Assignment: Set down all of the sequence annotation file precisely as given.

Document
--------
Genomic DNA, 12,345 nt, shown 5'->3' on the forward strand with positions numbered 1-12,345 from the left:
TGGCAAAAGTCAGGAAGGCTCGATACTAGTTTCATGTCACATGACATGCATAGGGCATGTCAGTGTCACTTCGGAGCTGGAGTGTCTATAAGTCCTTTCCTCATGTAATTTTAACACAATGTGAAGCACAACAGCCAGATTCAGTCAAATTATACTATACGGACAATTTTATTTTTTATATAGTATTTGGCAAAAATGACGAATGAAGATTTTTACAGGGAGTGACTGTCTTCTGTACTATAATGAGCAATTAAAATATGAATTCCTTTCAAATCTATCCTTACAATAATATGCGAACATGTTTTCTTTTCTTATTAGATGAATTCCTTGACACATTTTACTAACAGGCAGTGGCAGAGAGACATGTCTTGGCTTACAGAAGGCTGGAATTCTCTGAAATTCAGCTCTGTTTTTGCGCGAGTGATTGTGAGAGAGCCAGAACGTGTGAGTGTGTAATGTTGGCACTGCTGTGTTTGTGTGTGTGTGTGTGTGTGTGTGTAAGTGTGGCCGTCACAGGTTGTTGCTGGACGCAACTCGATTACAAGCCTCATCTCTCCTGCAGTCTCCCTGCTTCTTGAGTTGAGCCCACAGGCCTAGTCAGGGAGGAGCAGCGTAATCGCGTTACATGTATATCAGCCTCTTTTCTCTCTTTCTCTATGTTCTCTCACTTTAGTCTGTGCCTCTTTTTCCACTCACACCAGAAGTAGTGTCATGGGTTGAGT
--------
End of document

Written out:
Genomic DNA, 12,345 nt, shown 5'->3' on the forward strand with positions numbered 1-12,345 from the left:
TGGCAAAAGTCAGGAAGGCTCGATACTAGTTTCATGTCACATGACATGCATAGGGCATGTCAGTGTCACTTCGGAGCTGGAGTGTCTATAAGTCCTTTCCTCATGTAATTTTAACACAATGTGAAGCACAACAGCCAGATTCAGTCAAATTATACTATACGGACAATTTTATTTTTTATATAGTATTTGGCAAAAATGACGAATGAAGATTTTTACAGGGAGTGACTGTCTTCTGTACTATAATGAGCAATTAAAATATGAATTCCTTTCAAATCTATCCTTACAATAATATGCGAACATGTTTTCTTTTCTTATTAGATGAATTCCTTGACACATTTTACTAACAGGCAGTGGCAGAGAGACATGTCTTGGCTTACAGAAGGCTGGAATTCTCTGAAATTCAGCTCTGTTTTTGCGCGAGTGATTGTGAGAGAGCCAGAACGTGTGAGTGTGTAATGTTGGCACTGCTGTGTTTGTGTGTGTGTGTGTGTGTGTGTGTAAGTGTGGCCGTCACAGGTTGTTGCTGGACGCAACTCGATTACAAGCCTCATCTCTCCTGCAGTCTCCCTGCTTCTTGAGTTGAGCCCACAGGCCTAGTCAGGGAGGAGCAGCGTAATCGCGTTACATGTATATCAGCCTCTTTTCTCTCTTTCTCTATGTTCTCTCACTTTAGTCTGTGCCTCTTTTTCCACTCACACCAGAAGTAGTGTCATGGGTTGAGT